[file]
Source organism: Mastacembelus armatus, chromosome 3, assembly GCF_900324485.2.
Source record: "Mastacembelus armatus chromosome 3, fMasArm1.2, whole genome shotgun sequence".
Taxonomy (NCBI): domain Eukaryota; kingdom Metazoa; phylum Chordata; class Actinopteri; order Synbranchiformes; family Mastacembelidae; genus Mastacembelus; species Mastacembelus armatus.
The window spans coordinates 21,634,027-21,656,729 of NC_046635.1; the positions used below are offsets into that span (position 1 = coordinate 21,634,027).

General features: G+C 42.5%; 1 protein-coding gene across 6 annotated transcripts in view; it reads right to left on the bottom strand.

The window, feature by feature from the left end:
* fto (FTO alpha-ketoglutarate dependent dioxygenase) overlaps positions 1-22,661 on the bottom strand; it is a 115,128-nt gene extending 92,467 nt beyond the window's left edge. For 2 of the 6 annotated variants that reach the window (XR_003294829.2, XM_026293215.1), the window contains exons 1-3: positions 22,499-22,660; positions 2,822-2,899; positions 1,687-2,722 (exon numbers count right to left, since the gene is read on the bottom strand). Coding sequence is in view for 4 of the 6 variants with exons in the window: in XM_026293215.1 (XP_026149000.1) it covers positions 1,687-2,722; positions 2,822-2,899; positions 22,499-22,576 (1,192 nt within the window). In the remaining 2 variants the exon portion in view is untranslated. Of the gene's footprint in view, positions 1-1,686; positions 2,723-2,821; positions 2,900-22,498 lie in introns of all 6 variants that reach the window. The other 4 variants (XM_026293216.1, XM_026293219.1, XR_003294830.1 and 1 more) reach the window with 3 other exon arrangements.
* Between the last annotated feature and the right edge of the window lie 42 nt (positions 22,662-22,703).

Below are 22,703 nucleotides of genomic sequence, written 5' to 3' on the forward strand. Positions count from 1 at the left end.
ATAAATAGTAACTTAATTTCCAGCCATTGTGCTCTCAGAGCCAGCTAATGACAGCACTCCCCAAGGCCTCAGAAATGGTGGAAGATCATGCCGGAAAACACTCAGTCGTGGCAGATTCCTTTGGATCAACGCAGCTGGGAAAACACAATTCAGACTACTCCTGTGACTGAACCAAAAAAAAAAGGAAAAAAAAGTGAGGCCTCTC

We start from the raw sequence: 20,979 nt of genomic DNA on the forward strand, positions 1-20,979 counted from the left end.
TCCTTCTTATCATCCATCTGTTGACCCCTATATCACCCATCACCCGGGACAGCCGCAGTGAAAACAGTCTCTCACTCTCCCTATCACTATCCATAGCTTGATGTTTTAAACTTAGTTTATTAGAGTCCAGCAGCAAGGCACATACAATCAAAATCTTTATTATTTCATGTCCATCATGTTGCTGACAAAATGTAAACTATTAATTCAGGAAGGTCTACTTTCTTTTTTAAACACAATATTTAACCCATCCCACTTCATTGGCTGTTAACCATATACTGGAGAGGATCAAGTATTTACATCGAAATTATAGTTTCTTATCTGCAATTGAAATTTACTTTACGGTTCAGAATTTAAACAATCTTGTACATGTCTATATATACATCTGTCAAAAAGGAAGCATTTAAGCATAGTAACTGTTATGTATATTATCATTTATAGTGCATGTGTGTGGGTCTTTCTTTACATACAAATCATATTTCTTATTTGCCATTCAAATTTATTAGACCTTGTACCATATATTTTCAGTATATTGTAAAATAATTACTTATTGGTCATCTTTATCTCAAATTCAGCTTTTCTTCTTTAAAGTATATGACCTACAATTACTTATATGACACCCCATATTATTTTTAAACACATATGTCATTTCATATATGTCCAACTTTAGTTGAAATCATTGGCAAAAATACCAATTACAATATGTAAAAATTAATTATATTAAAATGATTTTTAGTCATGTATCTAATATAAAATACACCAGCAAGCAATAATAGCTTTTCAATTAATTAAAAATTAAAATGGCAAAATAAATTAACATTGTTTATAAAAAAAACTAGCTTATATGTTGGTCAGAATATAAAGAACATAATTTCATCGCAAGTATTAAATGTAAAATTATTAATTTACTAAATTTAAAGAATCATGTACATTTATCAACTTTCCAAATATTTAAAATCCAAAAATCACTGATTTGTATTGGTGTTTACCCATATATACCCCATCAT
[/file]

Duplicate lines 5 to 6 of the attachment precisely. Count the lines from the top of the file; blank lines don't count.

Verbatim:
General features: G+C 42.5%; 1 protein-coding gene across 6 annotated transcripts in view; it reads right to left on the bottom strand.

The window, feature by feature from the left end: